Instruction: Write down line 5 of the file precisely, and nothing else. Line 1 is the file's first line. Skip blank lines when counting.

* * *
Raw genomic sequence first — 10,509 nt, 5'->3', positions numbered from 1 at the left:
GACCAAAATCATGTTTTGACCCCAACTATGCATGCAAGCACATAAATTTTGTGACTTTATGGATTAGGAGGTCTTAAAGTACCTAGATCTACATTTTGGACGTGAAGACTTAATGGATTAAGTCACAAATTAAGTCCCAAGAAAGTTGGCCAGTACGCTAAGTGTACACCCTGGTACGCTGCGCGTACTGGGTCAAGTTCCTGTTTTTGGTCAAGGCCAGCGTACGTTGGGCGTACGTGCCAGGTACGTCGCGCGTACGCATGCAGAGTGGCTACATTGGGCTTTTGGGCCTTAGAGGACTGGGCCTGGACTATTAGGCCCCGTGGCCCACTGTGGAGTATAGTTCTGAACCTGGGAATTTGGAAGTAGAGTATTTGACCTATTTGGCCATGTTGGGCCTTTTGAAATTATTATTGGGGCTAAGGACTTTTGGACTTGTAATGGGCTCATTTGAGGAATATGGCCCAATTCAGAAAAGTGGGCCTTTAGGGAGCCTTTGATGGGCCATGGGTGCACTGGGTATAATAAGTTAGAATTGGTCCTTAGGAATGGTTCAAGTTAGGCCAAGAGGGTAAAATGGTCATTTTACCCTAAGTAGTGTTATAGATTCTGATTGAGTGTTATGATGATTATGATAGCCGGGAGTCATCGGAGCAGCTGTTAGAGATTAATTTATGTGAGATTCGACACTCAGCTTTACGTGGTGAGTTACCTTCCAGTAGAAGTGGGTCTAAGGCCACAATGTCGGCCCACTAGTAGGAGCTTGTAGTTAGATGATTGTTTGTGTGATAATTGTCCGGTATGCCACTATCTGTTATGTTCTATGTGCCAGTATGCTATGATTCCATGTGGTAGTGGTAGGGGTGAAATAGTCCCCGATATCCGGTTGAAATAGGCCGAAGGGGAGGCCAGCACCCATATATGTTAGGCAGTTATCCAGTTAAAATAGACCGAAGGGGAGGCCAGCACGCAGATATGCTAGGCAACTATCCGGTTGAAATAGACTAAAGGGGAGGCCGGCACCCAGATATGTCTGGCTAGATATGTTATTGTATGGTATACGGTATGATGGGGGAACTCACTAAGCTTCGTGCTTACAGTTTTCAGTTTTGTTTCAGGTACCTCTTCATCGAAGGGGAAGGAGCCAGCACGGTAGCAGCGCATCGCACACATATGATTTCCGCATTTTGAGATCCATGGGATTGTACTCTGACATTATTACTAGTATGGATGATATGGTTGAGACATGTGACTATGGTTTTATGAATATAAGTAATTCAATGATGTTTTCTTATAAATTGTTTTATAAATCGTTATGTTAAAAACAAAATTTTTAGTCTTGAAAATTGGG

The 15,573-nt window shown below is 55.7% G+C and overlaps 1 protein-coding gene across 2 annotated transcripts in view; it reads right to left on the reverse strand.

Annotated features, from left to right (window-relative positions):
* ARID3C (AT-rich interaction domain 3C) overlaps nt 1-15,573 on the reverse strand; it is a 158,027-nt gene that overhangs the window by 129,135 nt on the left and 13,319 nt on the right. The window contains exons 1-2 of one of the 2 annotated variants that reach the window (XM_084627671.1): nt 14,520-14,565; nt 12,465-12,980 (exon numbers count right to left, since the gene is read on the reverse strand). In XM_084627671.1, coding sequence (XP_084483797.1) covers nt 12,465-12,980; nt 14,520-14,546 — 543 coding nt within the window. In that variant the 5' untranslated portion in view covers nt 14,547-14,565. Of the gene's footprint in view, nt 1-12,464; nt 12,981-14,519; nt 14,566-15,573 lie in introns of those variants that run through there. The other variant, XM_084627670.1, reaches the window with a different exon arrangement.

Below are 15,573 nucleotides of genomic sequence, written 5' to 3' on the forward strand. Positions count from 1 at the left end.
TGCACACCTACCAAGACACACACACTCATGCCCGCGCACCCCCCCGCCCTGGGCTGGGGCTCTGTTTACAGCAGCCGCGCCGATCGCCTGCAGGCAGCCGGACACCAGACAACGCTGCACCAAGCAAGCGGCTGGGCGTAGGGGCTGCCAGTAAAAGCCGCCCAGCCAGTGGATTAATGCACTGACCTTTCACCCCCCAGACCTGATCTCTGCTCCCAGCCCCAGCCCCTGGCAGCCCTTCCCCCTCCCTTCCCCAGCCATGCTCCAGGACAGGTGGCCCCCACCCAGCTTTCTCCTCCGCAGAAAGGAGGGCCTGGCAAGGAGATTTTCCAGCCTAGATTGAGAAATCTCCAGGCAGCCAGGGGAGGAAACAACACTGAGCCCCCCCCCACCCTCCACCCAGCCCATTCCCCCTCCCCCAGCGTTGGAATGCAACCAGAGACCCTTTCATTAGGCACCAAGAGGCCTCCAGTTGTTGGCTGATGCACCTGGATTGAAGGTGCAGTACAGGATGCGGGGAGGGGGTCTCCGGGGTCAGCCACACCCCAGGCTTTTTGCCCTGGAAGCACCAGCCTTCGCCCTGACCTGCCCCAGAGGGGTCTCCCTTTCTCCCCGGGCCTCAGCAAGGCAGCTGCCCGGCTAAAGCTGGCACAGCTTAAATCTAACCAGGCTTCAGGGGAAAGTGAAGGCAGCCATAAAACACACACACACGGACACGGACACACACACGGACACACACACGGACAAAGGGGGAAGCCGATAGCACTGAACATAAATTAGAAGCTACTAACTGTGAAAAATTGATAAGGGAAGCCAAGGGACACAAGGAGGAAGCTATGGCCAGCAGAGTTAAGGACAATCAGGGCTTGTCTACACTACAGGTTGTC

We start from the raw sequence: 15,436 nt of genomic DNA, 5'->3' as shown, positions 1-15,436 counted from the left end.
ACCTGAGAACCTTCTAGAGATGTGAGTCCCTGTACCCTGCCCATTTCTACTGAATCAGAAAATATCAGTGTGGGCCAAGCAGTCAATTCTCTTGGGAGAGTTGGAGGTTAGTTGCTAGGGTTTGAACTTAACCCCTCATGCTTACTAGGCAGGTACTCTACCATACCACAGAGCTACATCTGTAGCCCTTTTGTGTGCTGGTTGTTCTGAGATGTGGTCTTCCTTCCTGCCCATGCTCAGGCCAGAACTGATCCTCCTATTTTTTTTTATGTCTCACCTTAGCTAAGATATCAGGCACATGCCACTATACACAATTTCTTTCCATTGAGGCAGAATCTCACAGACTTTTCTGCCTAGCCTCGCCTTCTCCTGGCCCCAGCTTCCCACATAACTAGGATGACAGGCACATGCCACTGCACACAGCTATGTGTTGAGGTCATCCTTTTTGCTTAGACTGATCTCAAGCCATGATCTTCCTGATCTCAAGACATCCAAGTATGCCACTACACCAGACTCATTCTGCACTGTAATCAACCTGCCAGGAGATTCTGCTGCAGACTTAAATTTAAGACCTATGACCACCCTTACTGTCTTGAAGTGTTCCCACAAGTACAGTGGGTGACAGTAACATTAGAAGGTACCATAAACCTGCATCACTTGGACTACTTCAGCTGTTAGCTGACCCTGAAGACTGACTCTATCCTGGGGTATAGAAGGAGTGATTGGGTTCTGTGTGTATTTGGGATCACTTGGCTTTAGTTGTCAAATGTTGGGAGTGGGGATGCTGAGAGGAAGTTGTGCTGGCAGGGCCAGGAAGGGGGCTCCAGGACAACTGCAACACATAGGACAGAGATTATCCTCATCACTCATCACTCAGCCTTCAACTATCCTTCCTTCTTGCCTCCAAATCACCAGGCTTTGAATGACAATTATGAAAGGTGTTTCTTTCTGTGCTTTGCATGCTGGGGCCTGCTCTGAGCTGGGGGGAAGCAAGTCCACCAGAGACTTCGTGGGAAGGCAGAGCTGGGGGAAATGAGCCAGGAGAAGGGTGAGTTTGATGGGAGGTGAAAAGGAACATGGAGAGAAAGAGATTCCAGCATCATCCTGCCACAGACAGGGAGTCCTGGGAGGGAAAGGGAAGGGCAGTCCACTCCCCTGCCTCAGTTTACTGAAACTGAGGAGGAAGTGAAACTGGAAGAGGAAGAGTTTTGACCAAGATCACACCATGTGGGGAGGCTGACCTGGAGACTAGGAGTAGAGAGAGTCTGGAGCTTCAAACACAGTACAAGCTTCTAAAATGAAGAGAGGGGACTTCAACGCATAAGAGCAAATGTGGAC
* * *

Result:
* ARID3C (AT-rich interaction domain 3C) overlaps nt 1-15,573 on the reverse strand; it is a 158,027-nt gene that overhangs the window by 129,135 nt on the left and 13,319 nt on the right. The window contains exons 1-2 of one of the 2 annotated variants that reach the window (XM_084627671.1): nt 14,520-14,565; nt 12,465-12,980 (exon numbers count right to left, since the gene is read on the reverse strand). In XM_084627671.1, coding sequence (XP_084483797.1) covers nt 12,465-12,980; nt 14,520-14,546 — 543 coding nt within the window. In that variant the 5' untranslated portion in view covers nt 14,547-14,565. Of the gene's footprint in view, nt 1-12,464; nt 12,981-14,519; nt 14,566-15,573 lie in introns of those variants that run through there. The other variant, XM_084627670.1, reaches the window with a different exon arrangement.